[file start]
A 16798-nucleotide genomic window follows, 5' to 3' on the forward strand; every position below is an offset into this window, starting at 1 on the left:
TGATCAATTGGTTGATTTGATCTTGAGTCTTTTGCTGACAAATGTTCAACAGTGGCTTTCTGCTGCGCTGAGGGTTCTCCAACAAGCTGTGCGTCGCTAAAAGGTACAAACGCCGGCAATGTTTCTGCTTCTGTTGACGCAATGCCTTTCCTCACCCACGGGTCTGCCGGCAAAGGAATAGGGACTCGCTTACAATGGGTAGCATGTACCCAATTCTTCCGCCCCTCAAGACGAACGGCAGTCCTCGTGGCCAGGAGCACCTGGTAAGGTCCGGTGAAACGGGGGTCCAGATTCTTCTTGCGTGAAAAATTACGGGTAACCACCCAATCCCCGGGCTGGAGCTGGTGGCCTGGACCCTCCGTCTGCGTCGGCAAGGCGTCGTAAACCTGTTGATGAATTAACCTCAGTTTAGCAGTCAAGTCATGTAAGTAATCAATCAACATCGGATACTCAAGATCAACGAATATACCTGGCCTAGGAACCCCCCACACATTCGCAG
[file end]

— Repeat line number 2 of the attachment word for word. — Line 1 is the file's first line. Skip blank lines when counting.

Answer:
TGATCAATTGGTTGATTTGATCTTGAGTCTTTTGCTGACAAATGTTCAACAGTGGCTTTCTGCTGCGCTGAGGGTTCTCCAACAAGCTGTGCGTCGCTAAAAGGTACAAACGCCGGCAATGTTTCTGCTTCTGTTGACGCAATGCCTTTCCTCACCCACGGGTCTGCCGGCAAAGGAATAGGGACTCGCTTACAATGGGTAGCATGTACCCAATTCTTCCGCCCCTCAAGACGAACGGCAGTCCTCGTGGCCAGGAGCACCTGGTAAGGTCCGGTGAAACGGGGGTCCAGATTCTTCTTGCGTGAAAAATTACGGGTAACCACCCAATCCCCGGGCTGGAGCTGGTGGCCTGGACCCTCCGTCTGCGTCGGCAAGGCGTCGTAAACCTGTTGATGAATTAACCTCAGTTTAGCAGTCAAGTCATGTAAGTAATCAATCAACATCGGATACTCAAGATCAACGAATATACCTGGCCTAGGAACCCCCCACACATTCGCAG